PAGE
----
Poor managing agents and unqualified trustees can wreck sectional title schemes



Developers of multi-unit sectional title residential developments all too often find that, having gone to great lengths to hand over their scheme, along with its communal facilities and its gardens in a near-perfect condition, the project begins to deteriorate soon after the handover and snag rectification period is complete.

"Unless you have been a developer yourself, it can be difficult to imagine just how demoralising this is," says Paul Henry, Managing Director of Rawson Developments, one of the most active of Cape developers - they have five sectional title schemes coming on stream this year.

What is it that causes this almost instant decline in the look and appeal of a new residential development?

"One of the main problems," says Henry, "is the appointment of incompetent managing agents. It has been said that, as in other fields, only 20% of managing agents are truly competent. Quite often such applicants as unsuccessful estate agents who worked previously on selling the scheme, an unqualified relative of the conveyancing attorney or a retired small time bookkeeper will get the job - despite having minimal experience in property management, maintenance, insurance and the like."

Such managing agents also, he says, frequently lack the all-important people handling skills required to ensure that difficult residents toe the line.

Before a managing agent is appointed, says Henry, checks should be made, not only on his past track record, but also to ensure that he (or she) is a registered member of the Estate Agency Affairs Board and of the National Association of Managing Agents.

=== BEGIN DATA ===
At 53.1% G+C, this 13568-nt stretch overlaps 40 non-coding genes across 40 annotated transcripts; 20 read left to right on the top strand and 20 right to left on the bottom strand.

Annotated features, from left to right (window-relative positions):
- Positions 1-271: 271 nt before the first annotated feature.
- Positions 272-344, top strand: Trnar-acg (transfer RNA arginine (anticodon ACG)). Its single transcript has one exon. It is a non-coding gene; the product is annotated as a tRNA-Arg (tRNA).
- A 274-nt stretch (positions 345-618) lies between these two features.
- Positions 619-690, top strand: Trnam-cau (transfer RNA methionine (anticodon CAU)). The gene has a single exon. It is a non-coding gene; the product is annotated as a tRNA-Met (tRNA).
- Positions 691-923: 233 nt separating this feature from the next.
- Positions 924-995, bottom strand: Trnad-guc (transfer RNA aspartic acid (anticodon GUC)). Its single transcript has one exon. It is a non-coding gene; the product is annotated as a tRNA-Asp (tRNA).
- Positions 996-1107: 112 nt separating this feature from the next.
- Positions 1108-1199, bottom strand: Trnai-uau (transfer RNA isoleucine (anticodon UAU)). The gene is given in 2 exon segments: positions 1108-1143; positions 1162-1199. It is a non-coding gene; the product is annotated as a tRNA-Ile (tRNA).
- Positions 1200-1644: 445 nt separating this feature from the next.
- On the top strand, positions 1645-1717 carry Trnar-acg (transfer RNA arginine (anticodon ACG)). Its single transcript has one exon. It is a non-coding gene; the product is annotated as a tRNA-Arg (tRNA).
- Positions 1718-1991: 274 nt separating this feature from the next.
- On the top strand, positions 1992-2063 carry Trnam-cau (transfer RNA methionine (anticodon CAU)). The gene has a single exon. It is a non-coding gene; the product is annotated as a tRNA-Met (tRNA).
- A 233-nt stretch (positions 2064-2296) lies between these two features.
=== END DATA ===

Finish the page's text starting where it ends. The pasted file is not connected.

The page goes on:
"Quite frequently," says Henry, "one hears of cases where the managing agent visits a development only occasionally or where the monthly accounts for the trustees are simply not delivered. There have even been instances where, illegally, no AGM took place or was held long past the stipulated period."

The financial affairs of managing agents, adds Henry, should be closely watched at all times because big thefts from trust accounts have occurred, which have had serious consequences for the members.

Also likely to lead to problems on sectional title developments, says Henry, is the "unfortunate tendency to accept as trustees people who, again, lack experience in this field and who take on the job simply to do the chairman a favour or to join a friend already on the board."

"This type of lacklustre trustee often has no real interest in the development at all. If he is a buy-to-let investor he may well be completely ignorant of the conditions in the project itself and may have only one aim, i.e. to keep down the levies."

Trustees, says Henry, should not only demand regular accounts from their managing agent but should also insist on monthly tours of the entire complex.

"The best trustees, in my experience," says Henry, "are those who actually live in the building and whose welfare is therefore affected. It has to be admitted that being a trustee is a rather thankless job, but this is no excuse for people accepting the position and then totally neglecting their duties to other trustees and members. Instances have occurred where trustees were only interested in their own apartments or homes and simply did not understand that they have to act and make decisions on behalf of all the owners."

Fairly frequently, says Henry, in order to see that the development does not deteriorate, at Rawson Developments, he or one of his fellow directors will buy one or more units in the project and make sure that they are trustees of the body corporate. Under such conditions, he says, schemes can be handled in such a way that they appreciate in value month-by-month and year-by-year.

For further information contact Paul Henry on 021 658 7100 or email paul@rawson-developers.co.za.

For more information, email marketing@rawsonproperties.com or visit www.rawson.co.za for the latest market tips and industry news.


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